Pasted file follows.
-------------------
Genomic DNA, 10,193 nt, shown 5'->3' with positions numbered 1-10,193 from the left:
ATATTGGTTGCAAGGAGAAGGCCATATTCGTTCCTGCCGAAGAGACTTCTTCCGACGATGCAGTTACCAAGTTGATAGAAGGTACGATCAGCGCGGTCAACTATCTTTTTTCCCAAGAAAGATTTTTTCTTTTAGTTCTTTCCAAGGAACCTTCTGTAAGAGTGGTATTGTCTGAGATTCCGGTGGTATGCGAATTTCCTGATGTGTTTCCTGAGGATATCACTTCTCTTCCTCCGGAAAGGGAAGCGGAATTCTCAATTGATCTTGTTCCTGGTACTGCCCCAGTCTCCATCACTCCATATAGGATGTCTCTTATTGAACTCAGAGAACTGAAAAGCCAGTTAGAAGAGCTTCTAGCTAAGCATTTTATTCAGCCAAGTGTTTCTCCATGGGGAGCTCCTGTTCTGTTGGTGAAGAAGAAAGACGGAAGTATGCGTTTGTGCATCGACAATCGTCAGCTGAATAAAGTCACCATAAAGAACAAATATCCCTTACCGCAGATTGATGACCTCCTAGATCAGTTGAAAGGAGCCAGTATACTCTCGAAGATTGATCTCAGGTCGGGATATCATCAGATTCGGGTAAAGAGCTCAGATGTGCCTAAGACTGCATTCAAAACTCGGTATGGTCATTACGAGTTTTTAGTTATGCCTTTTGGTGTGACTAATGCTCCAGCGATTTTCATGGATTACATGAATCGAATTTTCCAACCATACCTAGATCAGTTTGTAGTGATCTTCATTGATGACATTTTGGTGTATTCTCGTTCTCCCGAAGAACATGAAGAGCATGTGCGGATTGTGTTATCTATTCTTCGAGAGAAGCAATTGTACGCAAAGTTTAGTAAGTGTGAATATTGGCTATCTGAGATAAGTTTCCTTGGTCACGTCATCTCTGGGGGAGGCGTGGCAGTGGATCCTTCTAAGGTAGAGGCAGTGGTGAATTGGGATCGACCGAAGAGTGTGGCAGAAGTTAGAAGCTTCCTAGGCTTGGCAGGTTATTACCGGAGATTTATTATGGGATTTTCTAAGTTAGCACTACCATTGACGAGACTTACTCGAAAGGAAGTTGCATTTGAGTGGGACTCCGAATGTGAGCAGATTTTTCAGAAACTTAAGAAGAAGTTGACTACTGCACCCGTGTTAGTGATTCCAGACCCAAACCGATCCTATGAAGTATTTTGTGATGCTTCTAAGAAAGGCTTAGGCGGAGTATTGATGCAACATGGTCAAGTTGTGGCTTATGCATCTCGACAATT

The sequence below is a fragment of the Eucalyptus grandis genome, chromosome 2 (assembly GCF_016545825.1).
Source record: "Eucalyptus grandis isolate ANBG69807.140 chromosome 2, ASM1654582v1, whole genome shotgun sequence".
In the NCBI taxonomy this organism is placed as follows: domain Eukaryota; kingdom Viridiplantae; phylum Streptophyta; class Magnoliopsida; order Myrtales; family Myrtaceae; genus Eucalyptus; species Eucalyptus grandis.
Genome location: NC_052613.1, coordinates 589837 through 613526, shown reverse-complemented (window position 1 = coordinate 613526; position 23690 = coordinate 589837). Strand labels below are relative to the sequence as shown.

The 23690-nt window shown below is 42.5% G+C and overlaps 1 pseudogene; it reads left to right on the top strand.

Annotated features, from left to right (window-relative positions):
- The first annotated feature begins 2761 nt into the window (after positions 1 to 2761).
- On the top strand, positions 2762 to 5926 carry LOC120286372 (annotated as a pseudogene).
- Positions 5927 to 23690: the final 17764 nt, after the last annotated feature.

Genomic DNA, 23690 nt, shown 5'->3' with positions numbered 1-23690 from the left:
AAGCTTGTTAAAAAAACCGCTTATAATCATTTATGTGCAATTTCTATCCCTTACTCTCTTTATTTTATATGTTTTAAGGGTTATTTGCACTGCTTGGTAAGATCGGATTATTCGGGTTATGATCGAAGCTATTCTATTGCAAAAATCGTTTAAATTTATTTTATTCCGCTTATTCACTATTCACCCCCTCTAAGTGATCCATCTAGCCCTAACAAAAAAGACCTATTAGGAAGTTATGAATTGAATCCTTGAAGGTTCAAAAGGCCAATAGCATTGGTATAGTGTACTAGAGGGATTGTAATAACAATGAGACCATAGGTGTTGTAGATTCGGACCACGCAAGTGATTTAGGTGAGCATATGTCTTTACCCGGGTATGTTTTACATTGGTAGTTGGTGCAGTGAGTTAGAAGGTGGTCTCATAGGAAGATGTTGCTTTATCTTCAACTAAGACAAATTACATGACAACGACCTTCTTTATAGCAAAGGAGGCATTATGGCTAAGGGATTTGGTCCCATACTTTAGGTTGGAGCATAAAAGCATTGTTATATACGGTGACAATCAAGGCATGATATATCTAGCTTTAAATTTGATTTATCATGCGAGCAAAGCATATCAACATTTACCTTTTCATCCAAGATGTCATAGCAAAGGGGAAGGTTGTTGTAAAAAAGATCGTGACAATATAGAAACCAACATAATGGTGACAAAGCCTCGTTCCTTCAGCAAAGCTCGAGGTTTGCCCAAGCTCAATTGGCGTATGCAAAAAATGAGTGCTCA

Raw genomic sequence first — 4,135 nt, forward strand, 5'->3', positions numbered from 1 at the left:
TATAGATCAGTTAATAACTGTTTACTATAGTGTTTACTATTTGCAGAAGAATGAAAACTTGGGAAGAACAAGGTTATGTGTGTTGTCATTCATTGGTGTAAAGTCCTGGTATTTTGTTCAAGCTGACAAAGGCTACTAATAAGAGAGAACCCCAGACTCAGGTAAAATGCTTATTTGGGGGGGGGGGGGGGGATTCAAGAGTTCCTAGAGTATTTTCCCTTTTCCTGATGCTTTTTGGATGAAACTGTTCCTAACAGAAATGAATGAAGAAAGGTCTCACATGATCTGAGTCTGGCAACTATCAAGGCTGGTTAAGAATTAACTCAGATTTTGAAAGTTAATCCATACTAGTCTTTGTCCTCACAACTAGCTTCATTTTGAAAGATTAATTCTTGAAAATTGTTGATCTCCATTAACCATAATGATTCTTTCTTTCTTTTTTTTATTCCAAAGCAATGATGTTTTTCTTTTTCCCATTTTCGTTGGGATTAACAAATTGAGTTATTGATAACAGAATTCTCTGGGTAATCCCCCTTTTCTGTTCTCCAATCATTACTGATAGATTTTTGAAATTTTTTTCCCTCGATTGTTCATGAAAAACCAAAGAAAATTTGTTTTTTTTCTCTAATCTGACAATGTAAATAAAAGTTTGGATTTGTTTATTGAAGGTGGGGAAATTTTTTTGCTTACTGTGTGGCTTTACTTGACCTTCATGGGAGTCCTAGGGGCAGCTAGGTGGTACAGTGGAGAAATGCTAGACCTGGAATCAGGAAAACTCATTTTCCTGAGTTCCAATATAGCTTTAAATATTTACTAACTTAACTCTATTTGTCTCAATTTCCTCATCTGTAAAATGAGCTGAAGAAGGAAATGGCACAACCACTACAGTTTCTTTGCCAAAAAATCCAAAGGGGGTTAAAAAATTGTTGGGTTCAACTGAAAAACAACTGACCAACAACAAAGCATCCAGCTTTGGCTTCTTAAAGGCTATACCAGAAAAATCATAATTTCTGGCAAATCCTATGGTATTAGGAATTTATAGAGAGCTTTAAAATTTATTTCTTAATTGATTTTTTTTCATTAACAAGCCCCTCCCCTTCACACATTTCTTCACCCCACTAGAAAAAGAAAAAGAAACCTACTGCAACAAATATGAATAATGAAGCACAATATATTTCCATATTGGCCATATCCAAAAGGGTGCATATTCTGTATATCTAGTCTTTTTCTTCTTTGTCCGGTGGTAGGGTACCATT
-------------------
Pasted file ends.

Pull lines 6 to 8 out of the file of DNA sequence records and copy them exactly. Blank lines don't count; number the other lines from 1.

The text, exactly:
Genome location: NC_052613.1, coordinates 589837 through 613526, shown reverse-complemented (window position 1 = coordinate 613526; position 23690 = coordinate 589837). Strand labels below are relative to the sequence as shown.

The 23690-nt window shown below is 42.5% G+C and overlaps 1 pseudogene; it reads left to right on the top strand.

Annotated features, from left to right (window-relative positions):